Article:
Distance Isn't EverythingIt's the Only Thing: This past Saturday while sitting in the grandstand behind the 17th hole at the Greenbrier Classic and making mental notes for duties as my son's caddie for the West Virginia Amateur later this month, I commented to my son Jeremy that, at the time, none of the players who had gone for the par-5 hole in two shots had scored any less than par 5, while most of the players who had laid up to about 85 yards with their second shot had made a birdie 4 on the hole.
We watched group after group play the hole, and sure enough, very few of the players overall who went for it in two ended up with no better than par.
Conversely, the players who laid up to a comfortable distance generally ended up with birdie. We discussed what we would do when playing the 17th in the West Virginia Amateur, and I assured Jeremy that as his caddie I would "strongly suggest" that he lay up to about 80-85 yards, which I think is the smart play.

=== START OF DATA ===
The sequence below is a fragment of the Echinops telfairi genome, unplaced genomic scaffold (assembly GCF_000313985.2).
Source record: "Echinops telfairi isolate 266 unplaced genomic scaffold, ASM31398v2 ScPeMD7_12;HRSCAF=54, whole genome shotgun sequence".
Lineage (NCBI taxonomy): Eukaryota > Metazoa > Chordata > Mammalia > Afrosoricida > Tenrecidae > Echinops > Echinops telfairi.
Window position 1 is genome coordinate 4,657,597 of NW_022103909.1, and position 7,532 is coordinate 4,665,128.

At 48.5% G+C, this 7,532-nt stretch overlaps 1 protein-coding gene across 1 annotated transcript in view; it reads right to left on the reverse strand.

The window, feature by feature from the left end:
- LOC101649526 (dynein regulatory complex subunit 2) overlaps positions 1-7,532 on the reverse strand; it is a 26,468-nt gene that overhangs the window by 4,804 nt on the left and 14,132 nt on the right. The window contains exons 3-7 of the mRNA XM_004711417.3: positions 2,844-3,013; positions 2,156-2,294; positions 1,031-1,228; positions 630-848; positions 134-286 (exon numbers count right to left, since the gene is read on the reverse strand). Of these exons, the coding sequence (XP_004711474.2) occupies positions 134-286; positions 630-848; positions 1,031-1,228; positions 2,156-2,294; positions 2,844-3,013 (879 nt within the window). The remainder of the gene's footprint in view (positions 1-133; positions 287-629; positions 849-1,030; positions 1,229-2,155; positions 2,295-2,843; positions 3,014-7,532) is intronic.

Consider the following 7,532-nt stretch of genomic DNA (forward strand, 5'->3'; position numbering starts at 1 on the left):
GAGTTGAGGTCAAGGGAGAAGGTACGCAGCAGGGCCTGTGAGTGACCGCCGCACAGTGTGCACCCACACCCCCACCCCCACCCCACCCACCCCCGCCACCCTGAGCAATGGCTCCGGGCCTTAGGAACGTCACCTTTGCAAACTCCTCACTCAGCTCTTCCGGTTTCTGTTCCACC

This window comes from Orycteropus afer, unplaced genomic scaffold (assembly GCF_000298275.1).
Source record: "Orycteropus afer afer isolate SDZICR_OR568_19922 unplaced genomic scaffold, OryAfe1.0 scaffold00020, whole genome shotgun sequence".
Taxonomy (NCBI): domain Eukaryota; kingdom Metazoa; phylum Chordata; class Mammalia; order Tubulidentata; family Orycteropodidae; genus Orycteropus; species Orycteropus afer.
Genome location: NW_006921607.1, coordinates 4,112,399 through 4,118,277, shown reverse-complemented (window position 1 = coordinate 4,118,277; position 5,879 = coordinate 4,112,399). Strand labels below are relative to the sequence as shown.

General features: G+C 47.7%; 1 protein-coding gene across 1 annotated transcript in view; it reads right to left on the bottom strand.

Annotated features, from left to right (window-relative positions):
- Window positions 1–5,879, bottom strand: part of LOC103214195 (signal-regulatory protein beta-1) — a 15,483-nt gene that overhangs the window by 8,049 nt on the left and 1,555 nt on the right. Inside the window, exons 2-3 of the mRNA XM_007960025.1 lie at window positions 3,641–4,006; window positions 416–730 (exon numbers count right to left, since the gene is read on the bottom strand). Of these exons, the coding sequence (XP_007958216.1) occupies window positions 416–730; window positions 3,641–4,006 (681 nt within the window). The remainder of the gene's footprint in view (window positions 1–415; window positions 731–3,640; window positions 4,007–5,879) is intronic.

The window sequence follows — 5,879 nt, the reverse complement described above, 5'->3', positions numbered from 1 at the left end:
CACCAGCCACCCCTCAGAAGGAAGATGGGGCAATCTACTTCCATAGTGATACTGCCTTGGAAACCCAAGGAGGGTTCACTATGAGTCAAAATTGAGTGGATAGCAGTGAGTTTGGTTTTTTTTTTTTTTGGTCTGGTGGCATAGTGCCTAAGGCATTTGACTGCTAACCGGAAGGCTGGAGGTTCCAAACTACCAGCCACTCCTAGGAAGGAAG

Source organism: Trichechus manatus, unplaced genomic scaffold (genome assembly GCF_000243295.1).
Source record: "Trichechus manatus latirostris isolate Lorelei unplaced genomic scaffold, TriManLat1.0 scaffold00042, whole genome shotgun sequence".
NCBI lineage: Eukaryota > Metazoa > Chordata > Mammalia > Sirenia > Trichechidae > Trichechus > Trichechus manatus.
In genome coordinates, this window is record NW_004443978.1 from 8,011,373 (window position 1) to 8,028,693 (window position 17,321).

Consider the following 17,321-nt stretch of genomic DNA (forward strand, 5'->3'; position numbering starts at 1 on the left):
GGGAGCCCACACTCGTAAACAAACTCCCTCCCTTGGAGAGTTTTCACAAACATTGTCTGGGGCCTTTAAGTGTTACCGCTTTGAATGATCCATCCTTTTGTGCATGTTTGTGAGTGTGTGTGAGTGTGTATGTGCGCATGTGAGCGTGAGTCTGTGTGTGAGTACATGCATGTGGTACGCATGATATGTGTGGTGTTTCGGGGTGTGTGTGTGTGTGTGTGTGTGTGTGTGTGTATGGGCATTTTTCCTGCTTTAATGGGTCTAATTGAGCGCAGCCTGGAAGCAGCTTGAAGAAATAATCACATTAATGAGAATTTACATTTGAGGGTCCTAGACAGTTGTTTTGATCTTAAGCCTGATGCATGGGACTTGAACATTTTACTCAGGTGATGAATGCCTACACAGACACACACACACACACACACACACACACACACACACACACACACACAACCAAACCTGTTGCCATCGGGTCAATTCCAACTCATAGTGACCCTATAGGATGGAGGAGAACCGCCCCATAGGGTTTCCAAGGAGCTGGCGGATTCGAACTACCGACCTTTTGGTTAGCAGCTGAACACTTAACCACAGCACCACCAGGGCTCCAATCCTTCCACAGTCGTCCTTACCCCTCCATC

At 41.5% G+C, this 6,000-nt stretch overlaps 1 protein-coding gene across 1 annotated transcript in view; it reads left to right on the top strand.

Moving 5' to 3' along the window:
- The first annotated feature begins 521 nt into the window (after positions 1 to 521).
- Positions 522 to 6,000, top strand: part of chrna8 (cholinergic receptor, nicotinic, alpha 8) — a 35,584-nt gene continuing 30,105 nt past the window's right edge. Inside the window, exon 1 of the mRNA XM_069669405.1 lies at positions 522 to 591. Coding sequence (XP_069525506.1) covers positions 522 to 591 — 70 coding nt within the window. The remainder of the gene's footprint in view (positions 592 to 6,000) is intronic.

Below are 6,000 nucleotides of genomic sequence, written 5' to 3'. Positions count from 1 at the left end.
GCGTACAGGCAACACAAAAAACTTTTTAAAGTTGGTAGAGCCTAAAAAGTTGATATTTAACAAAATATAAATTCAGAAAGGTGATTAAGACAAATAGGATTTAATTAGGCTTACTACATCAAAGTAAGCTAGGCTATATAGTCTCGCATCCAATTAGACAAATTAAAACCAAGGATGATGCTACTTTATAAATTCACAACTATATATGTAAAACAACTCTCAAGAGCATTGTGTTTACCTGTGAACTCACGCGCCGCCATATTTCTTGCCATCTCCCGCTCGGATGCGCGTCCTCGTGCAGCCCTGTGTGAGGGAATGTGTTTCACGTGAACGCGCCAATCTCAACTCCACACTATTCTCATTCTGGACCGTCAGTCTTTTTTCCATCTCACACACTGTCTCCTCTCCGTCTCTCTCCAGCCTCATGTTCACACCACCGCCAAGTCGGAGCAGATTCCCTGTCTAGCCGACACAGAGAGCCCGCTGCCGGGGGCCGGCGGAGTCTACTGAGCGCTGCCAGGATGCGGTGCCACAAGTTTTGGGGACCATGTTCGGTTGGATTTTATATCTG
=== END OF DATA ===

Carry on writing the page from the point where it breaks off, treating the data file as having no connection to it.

What most players do on a par-5 hole is to try to get the ball as close to the green as possible in two shots, which often times is not the correct play.
This thought process can and often does leave the player with a shot that is not from a comfortable distance or a shot that is not in a location that is easy to hit.
By laying back to a comfortable distance, generally you are hitting a shot for your second shot with a shorter club, and it is often times one that you feel very comfortable with hitting. Also by laying back, you often take any trouble up around the green out of play, thus taking the potential for extra, unnecessary shots off the scorecard.
So the next time you are faced with a long second shot on a par-5, hole lay up to a comfortable distance and with all the practice you have been doing with your short game, you should be able to knock that third shot close to the hole and get that well deserved birdie.